Best switcheroo ever: Scientists could extract gold with cornstarch instead of cyanide
Gold mining today is far from the charming, if soggy, practice of standing in a river and trying to sift out gold nuggets. Today, miners sift out gold from a river of cyanide, basically: They mine rock with tiny concentrations of gold in it, crush it up, and use cyanide to pull the gold molecules out. This is terrible for the environment, as you might imagine. Mother Jones pulled these statistics together a few years ago:
Mining gold to create a single 1/3-ounce 18-karat ring produces at least 20 tons of waste and 13 pounds of toxic emissions.
Those emissions contain 5.5 pounds of lead, 3 pounds of arsenic, almost 2 ounces of mercury, and 1 ounce of cyanide.
But now scientists think they’ve come up with a way of extracting gold using a compound much more benign than cyanide. Instead, they think they can use cornstarch.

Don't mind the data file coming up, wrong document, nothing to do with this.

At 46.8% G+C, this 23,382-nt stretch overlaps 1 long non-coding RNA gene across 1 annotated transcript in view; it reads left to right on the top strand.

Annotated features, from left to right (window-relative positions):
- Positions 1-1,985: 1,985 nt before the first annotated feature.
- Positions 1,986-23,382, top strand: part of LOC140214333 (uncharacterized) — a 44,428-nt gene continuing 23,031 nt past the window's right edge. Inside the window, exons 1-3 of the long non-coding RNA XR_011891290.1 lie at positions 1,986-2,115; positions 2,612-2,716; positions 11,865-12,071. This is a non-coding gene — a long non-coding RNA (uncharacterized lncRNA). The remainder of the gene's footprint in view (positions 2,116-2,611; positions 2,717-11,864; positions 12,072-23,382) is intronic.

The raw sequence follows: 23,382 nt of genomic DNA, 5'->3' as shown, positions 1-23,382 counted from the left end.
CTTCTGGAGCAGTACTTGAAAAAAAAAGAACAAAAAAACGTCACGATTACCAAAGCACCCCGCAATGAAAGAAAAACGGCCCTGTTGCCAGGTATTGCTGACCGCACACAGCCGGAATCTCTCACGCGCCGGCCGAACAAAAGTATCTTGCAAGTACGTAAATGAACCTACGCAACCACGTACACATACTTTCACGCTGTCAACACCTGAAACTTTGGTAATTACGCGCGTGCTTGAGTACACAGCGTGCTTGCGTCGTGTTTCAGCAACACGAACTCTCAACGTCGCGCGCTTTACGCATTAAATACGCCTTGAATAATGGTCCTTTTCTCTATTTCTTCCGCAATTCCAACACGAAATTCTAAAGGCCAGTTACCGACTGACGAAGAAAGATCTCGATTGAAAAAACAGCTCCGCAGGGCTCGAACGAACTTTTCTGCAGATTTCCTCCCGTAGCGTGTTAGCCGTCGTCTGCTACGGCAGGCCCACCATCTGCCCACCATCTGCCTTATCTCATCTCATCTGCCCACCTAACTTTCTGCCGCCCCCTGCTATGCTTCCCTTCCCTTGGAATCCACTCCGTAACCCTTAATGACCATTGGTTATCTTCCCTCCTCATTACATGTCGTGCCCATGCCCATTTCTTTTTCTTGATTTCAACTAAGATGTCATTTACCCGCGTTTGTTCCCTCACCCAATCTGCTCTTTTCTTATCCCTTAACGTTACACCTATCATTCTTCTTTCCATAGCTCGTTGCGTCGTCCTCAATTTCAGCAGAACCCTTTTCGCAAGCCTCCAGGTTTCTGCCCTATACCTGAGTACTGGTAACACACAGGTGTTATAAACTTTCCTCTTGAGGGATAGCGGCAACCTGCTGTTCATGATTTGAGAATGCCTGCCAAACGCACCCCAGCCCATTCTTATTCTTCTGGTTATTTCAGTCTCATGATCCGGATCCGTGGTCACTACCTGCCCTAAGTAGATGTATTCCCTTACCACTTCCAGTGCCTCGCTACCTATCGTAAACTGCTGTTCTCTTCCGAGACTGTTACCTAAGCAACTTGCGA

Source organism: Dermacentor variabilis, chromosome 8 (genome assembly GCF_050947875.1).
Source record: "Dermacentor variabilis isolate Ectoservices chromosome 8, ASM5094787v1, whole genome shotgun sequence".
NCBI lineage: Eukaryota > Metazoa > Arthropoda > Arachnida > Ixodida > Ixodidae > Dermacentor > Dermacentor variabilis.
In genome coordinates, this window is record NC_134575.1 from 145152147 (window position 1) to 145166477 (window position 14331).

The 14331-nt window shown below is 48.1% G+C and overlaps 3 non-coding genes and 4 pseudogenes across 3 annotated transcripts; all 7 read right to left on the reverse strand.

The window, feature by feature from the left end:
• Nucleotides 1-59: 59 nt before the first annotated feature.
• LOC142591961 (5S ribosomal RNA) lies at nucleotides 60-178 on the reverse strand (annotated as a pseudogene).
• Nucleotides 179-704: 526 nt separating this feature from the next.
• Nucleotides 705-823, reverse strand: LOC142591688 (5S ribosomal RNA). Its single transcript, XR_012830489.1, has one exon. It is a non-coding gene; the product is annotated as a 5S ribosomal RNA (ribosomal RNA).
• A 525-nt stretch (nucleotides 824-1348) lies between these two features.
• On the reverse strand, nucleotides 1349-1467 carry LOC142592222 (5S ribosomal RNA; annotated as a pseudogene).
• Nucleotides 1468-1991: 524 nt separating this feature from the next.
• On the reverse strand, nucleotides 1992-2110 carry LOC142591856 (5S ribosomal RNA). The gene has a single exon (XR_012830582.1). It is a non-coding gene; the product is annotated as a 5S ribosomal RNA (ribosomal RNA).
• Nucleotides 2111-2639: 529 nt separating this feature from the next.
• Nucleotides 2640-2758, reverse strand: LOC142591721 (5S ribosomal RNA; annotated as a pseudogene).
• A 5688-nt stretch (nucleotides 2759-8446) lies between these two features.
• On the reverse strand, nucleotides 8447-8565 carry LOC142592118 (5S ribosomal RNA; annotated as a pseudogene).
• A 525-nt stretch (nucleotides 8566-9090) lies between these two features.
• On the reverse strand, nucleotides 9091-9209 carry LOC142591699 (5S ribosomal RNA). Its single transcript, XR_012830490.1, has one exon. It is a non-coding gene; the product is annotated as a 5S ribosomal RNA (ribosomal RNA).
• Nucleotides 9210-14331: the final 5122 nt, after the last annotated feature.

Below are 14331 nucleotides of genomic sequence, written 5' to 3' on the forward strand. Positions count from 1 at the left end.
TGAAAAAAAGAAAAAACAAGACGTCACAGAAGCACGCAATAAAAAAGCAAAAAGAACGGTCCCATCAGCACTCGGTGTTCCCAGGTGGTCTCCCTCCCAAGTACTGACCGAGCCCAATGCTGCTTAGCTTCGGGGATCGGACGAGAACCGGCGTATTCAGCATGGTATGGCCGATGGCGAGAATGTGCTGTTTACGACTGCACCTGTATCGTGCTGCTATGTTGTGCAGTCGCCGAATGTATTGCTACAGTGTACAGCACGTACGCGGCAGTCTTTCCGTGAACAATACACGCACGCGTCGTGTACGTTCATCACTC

During a bit of esoteric chemistry research, a group of scientists who were trying to make cubes out of molecules of gold and starch found that instead they kept making needles. Each needle was made of thousands of nanowires, Popular Science reports, and each nanowire had a string of gold atoms inside.
In other words, they found accidentally that they were able to isolate gold from all the other stuff around it. Now they’re working on developing this into a cheap way to extract gold commercially. It won’t solve all of gold mining’s problems, but any time you can switch out cornstarch for cyanide in an industrial process, you’re doing well.
Cornstarch Replaces Cyanide In Clean New Gold Extraction Method, Popular Science.